Imagine this scenario:
You are traveling in a new city, and walking down the street. You notice a particularly nice tree, and the sunlight is gliding through it in just such a way to make you stop and look at the nice scene. As your staring up and around like a tourist, someone walking by and says, “Oh! I love your hair! It’s beautiful.” What’s your immediate response?
Something like: “Oh thank you!”
Or more like “It’s a little frizzy today.”
In other words, do you take a complement or write it off?
This is such a small moment, hardly worth remembering, but underneath this compliment is….. a conspiracy! No no, I’m just joshing. (Just making sure you’re still paying attention. 🙂 Within this small interaction highlights a lot about you and what you mentally focus on.
Consider the opposite scenario:
You are traveling in a new city, and you are walking down a street — “the streets are so dirty here!” You think. You notice that you feel particularly sticky and sweaty today. You pull out your phone — missing the nice tree — and check the weather. 49% chance of rain — you’re doomed. As you are looking down at your phone, someone briskly walks by and gives you a look of “Watch where you are going, you tourist. Keep walking around with the face up your phone’s butt and you’ll get hit by a Hyundai one day”.
Again such a small moment, that completely sours your entire day. Did they insult you or did you just make it up in your head? And if they did insult you, why must something as small as a few negative words make you dwell on it all day.
There’s so many small moments like this in life. Involving compliments, criticisms, sunburns and cracked sidewalks. In fact, life is made up of small moments. Small moments in-between a lifetime of small moments.
And throughout it all, in the gooey center is us starring out into the world, giving out our opinions. You might not realize it, or you might not believe it, but how we direct our attention and attitude changes everything.
“Like fingers pointing to the moon, other diverse disciplines from anthropology to education, behavioral economics to family counseling, similarly suggest that the skillful management of attention is the sine qua non of the good like and the key to improving virtually every aspect of your experience.” — Winifred Gallagher, Rapt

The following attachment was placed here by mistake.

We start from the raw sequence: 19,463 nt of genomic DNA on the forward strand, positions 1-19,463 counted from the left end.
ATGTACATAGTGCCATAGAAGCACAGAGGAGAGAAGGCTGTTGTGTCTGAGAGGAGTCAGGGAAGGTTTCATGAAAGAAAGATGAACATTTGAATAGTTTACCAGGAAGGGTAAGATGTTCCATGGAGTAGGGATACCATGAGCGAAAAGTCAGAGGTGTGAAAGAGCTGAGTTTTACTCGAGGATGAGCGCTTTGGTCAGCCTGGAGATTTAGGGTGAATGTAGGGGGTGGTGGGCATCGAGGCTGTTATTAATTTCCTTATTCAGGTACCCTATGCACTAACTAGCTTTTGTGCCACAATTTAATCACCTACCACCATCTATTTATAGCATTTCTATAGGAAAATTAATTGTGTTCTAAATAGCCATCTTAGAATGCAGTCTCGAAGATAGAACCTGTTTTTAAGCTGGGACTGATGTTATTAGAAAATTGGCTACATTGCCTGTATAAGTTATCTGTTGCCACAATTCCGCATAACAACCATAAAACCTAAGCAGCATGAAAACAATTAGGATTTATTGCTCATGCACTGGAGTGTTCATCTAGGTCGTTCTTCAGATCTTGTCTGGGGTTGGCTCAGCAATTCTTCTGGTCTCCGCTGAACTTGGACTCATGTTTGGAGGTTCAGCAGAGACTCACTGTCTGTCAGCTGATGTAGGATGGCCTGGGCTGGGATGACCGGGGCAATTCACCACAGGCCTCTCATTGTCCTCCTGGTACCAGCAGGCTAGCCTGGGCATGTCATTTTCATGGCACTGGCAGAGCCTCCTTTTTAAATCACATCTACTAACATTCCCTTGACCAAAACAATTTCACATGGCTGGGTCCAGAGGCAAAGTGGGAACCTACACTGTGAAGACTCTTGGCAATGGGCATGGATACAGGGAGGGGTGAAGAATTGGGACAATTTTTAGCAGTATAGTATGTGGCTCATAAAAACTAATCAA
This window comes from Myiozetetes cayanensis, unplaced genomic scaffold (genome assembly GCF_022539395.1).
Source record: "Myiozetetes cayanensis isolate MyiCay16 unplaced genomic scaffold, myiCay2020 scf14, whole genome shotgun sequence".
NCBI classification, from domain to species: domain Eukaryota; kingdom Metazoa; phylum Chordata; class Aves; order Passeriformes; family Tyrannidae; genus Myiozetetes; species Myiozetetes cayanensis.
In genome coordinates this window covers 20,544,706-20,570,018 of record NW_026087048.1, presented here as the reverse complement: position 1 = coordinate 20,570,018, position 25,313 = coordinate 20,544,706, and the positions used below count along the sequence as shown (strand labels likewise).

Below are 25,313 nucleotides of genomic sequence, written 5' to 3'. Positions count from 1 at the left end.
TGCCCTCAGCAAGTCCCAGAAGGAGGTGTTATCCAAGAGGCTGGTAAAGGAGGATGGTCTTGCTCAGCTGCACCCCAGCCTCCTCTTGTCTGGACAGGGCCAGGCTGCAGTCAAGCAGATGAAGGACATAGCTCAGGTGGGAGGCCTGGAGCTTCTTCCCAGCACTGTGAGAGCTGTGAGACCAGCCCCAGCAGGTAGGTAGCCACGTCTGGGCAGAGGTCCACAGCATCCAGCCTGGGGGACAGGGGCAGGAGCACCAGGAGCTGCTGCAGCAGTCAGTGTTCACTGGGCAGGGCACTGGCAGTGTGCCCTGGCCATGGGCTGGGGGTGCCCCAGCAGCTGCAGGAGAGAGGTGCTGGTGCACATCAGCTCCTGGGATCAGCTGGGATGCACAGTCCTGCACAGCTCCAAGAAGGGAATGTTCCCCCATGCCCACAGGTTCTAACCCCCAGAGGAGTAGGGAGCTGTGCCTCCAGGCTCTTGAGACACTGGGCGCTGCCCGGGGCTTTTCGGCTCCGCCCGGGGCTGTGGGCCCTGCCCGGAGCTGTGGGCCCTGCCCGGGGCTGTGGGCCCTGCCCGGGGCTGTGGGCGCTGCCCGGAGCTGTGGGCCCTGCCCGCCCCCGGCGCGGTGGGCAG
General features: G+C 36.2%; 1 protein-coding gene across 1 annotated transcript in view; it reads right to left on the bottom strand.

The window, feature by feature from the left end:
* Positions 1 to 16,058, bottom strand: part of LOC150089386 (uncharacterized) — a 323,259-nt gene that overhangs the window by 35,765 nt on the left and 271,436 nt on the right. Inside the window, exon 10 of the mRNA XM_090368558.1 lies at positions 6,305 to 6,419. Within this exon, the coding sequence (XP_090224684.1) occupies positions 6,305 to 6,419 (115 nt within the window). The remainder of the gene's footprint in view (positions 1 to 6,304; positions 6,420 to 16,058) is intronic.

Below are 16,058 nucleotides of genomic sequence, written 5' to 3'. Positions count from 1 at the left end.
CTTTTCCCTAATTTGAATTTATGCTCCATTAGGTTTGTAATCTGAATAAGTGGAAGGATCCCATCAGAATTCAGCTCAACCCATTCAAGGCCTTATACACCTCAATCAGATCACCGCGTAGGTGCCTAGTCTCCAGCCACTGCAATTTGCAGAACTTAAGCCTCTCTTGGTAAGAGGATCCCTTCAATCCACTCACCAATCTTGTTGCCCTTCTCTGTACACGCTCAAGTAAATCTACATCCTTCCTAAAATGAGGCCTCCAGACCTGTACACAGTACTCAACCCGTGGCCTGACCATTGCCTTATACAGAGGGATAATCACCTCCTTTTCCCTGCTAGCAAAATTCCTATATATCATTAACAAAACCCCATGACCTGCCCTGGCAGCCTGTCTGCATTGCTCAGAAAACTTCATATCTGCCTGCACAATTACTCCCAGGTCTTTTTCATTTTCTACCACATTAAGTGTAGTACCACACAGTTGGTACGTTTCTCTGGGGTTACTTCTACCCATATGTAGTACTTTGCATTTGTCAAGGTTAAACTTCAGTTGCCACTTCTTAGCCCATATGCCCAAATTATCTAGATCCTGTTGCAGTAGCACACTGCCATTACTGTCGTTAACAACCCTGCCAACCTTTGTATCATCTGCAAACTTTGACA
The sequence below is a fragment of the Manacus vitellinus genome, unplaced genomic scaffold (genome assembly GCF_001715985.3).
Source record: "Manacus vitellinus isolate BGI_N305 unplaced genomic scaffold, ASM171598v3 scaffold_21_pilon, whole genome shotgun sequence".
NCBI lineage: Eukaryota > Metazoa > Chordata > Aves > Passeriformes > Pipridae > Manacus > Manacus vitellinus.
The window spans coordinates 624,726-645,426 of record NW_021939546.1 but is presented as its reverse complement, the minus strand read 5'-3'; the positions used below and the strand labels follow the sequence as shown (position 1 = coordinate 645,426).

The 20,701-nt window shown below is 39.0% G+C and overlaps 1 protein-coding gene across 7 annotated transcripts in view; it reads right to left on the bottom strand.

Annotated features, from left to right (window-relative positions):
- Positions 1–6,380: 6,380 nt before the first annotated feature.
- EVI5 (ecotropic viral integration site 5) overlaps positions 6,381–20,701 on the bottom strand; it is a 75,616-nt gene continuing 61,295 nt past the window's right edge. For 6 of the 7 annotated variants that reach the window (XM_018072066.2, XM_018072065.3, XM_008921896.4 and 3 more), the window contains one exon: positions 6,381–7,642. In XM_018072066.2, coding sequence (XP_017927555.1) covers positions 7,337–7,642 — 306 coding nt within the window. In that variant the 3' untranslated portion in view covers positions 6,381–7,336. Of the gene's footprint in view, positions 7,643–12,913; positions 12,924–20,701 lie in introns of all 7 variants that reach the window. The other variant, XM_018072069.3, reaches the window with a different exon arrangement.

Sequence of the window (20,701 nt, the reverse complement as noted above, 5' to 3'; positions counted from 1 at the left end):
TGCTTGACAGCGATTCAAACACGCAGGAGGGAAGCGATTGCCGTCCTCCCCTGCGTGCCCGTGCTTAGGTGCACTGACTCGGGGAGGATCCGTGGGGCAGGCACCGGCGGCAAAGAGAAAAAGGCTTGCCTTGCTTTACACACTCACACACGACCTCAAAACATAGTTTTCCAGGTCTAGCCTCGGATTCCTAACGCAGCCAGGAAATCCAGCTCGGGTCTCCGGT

And just to show how serendipitous and clever life can be, as I was writing this, someone backed into my parked Jeep with their minivan. What a perfect opportunity to practice what I preach. I could get mad and give all my attention to being late for work, or all the hours I’ll have to spend getting it fixed. Or I can focus on the good instead of dwelling on the bad. I don’t have the luxury nor desire to waste energy on something that won’t matter a week from now. My time and energy are too important to let ‘being upset’ control me.
Oh course, this can be easier said than done sometimes.
Problems pile up (and high) some days.
And I wake up on the wrong side of the bed more often than I would like.
But that doesn’t mean we can’t change our mind or attitude. Often the solutions are simpler than we think: Have you eaten recently? (Was it something healthy?) Have you taken a break recently? (Need a power nap?) Have you moved your body recently? How much water have you had today (versus how much coffee)? Have you talked to a friend today?
Sometimes simple taking a shower can give our day a reset.
All we need to do is find a way to reset ourselves — today, and focus on shifting our attitude and attention — today. By focusing on each today, we are priming ourselves to to think and act more with an abundance / opportunistic / capable mindset, instead of a negative / hopeless / fruitless one.
Attention is an essential skill to be practiced every day. What we focus our lens on, ultimately becomes who we are. Dwell on the negative side of life, and life becomes all negative. And practically, the more we can narrow our focus on what matters most to us, the more our time and creative output increases.
STAY BOLD, Keep Pursuing,
— Josh Waggoner
Daily Blog #582
Join the Renaissance:
What others say about attention:
“My experience is what I agree to attend to. Only those items which Inoticeshape my mind” William James on Attention, Multitasking, and the Habit of Mind That Sets Geniuses Apart – Brain Pickings